Unlike other alligators, the Chinese alligator is armored all over, even on its belly.
Chinese Alligator Scientific Classification
- Scientific Name
- Alligator sinensis
Read our Complete Guide to Classification of Animals.
Chinese Alligator Conservation Status
Chinese Alligator Locations
Chinese Alligator Facts
- Small mammals, water birds, fish, aquatic mollusks; hatchlings eat insects, spiders and other invertebrates.
- Name Of Young
- Group Behavior
- Fun Fact
- Unlike other alligators, the Chinese alligator is armored all over, even on its belly.
- Estimated Population Size
- 100-150 in the wild; 20,000 in captivity
- Biggest Threat
- Most Distinctive Feature
- Osteoderms on its belly
- Other Name(s)
- China alligator, muddy dragon, Yow Lung, T’o, Yangtze alligator
- Gestation Period
- Females gravid for a little over a month
- Litter Size
- 10-40 hatchlings
- Subtropical wetlands, rivers, streams, lakes, ponds, and swamps
- Common Name
- Chinese alligator
- Number Of Species
- Yangtze River basin, China
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If an alligator can be said to be peaceable, the Chinese alligator is it. It spends its winters brumating or undergoing the reptile version of hibernation. During the warmer months, it basks in the sun since it’s cold-blooded, but hunts at night, largely to avoid humans, its only predator. Still, the Chinese alligator’s attempts to steer clear of humanity have only been partially successful, for its conservation status is critically endangered. The animal is hunted for its meat and internal organs, which some believe to have medicinal qualities. Since the skin on its belly is full of bones, it’s not hunted for leather as other crocodilians are.
5 Incredible Chinese Alligator Facts!
- The Chinese alligator is the only alligator found outside North, Central, and South America.
- This alligator digs burrows, some of which are extensive, with multiple rooms and even indoor swimming pools.
- Like many other reptiles, the sex of a hatchling is determined by the incubation temperature. Lower temperatures produce females, and higher temperatures produce males.
- Chinese alligators can’t reproduce after their 50s.
- The population of the formerly abundant Chinese alligator began declining around 5,000 BC thanks to human activity.
The Chinese alligator’s scientific name, Alligator sinensis, is as simple as can be. Alligator is actually from the Spanish el lagarto, which means “the lizard” and sinensis is Latin for “from China.”
It is also commonly known as the Yangtze alligator for its habitat as well as historically referred to as the muddy dragon.
Evolution and Origins
The Chinese alligator is the only one of its species and it and its closest relative, the American alligator, both belong to the Alligator genus.
Chinese alligators have been referenced in Chinese literature since at least the third century. Marco Polo was the first outside of China to mention the animals after seeing them in the late 1200s. French naturalist Albert-Auguste Fauvel described them in 1879 with their scientific name. In the early 1900s, a popular theory was that the Chinese alligator inspired the mythological Chinese dragon that symbolized royalty and good luck, was able to move through air and water, and often helped and rescued people.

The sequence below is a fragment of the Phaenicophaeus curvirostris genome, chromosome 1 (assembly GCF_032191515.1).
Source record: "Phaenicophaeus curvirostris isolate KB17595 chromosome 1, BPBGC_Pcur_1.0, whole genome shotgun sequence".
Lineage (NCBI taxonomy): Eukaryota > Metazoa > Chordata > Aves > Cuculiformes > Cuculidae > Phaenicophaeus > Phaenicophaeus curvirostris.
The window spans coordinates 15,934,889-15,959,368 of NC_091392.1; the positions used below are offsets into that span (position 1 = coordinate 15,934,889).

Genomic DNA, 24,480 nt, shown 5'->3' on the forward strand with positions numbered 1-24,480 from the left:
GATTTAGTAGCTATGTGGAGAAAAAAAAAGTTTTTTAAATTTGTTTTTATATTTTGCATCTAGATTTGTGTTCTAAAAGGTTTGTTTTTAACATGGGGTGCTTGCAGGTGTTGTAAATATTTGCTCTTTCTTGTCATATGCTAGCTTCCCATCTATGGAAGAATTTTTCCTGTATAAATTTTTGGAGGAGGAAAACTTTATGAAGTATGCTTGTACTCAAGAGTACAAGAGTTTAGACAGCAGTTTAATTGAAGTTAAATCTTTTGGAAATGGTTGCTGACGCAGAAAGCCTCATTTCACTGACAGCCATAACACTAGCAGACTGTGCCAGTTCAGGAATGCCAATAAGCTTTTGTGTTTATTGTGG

The earliest fossil evidence of the Chinese alligator dates from about 3 million years ago during the late Pliocene in Japan. Fossils also indicate that the alligator’s range was bigger, stretching north to Shandong and south to the Taiwan Strait.
The Chinese alligator is a much smaller alligator than its American cousin. The length of the animal ranges between five and seven feet, while the American alligator can grow to more than 11 feet. The adults are gray or black, while hatchlings are lighter and speckled. They are different from American alligators in that their feet, with five toes, are not webbed. They have osteoderms on the belly and their snouts turn up the way the snouts of American alligators do not. They also have a plate of bone in both of their upper eyelids, and their tail is wider than the tail of the American alligator.
The teeth of the Chinese alligator are not particularly sharp, but they have a lot of them. At any one time, the animal can have as many as 80 teeth in its mouth. It is constantly losing them but the lost teeth are continually replaced.
The alligator spends at least a few months out of the year brumating in its burrow. These burrows can be big, with rooms large enough for the animal to turn around in. They are sometimes shared with at least one other alligator. Females build their nests close to their burrows to keep an eye on their eggs and hatchlings. When the weather warms, the alligator ventures out into the sun to bask, and in the spring and summer, it is warm enough to hunt at night and eventually find a mate.
Chinese alligators advertise their location to other alligators through roars, bellows, and hisses. They also snap their jaws and use their lower jaw to slap the water. During the mating season, males cause vibrations in the water that are attractive to females and that a human can just barely hear. Baby alligators also make sounds to communicate with their mother, even when they’re in the egg.